My son, the one mentioned being born just a few weeks before we visited El Viejo Yayo #2, will turn seven in a little over a month. Why does it feel then, like I was just there? And he was just a baby. Okay, that’s as deep as you’ll get me to go here.  I’ve not returned to El Viejo Yayo but from what I’ve gathered on the internet, it has not changed much. There is still a number one (36 Fifth Avenue, Brooklyn) and a number 2, the one we experienced. It now has a website ( and the menu, with a few minor deletions and additions, and, of course price increases due to inflation, has remained the same though El Viejo Yayo #1 seems a bit more stylish and doesn’t have the noted Italian or Mexican corners.

New Aroma

7 Jan

What was wrong with the old aroma?  Just asking.

Have a great weekend everyone and look for another installment of Adventures in Chow City on Tuesday.

Dining with Sikhs

4 Jan

The first eating adventure of 2004, and the start of our third year of food gatherings, was one of our most memorable. Eugene gets the credit for bringing Tandoori Hut to our attention; the meal was so good we still talk about it. If we compiled a top ten over the years, Tandoori Hut certainly would have made it into the top five. Below is what we experienced on a cold winter’s night seven years ago.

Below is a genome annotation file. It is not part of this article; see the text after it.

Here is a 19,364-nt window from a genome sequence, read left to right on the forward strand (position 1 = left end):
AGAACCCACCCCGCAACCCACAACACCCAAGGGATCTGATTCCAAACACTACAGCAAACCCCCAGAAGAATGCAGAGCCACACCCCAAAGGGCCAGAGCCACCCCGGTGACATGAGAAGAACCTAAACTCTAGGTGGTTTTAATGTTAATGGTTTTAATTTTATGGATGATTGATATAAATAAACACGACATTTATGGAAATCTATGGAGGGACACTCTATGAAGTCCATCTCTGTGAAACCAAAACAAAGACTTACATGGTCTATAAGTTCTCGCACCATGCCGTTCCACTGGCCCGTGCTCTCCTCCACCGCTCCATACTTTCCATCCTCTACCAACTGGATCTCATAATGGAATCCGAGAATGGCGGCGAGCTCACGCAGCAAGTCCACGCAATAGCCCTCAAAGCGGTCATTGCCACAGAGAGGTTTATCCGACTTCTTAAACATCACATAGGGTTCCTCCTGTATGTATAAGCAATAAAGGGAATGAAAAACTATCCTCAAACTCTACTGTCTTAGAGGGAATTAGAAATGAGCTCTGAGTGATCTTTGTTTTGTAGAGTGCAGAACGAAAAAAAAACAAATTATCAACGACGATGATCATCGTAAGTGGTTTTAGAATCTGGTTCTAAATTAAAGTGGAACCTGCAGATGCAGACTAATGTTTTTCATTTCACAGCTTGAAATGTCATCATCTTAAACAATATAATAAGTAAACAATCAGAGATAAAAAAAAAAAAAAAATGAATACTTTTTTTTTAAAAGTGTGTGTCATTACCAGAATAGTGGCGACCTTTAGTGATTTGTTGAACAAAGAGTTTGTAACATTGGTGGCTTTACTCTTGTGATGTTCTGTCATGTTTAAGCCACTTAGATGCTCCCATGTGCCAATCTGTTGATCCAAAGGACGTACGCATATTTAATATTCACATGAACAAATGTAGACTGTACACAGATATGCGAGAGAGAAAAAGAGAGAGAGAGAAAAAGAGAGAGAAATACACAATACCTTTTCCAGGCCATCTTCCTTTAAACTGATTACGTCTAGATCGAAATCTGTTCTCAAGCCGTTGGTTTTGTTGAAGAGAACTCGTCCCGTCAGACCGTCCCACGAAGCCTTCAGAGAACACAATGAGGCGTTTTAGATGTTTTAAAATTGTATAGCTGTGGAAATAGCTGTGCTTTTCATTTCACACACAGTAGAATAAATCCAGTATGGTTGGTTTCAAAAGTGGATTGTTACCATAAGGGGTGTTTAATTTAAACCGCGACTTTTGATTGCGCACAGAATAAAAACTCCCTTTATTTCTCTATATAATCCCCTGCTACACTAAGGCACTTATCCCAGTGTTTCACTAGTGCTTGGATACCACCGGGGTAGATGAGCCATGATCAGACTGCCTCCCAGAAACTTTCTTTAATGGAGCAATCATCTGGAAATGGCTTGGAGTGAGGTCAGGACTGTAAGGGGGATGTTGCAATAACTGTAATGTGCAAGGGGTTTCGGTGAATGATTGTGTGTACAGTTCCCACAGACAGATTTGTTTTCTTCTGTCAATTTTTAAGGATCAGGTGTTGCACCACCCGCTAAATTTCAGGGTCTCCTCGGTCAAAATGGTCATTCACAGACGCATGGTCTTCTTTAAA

Tandoori Hut
119-04 94th Avenue
Richmond Hill



It took almost two years of our gluttonous gatherings, but finally, due to ten inches of snow, we were forced to postpone. None of us, with the very notable exception of Zio who was still stuck in the frozen tundra of East Hartford, can go very long without our exotic food fix so we were able to convene the following night at our assigned (by Eugene) destination of Tandoori Hut in Richmond Hill, Queens. Driving down the stark stretch of Atlantic Avenue, we were immediately reminded of our last venture to this region when we feasted on jerk pork lo mein and curry goat at the Guyanese-Chinese hybrid, the festive Atlantic Bamboo Gardens.

Tandoori Hut was easy to find; it was just across the street from the Punjabi Palace. This was obviously curry central of Richmond Hill. Save for one other couple, Eugene was sitting all alone when we arrived at the very dimly-lit restaurant. I took a seat facing the television which was showing a succession of music videos called “Punjabi Gold;” a Bollywood version of MTV. There was music playing but I wasn’t sure it corresponded with the videos; thankfully there were subtitles making it easier to follow the intense drama of the videos.

Punjabi Gold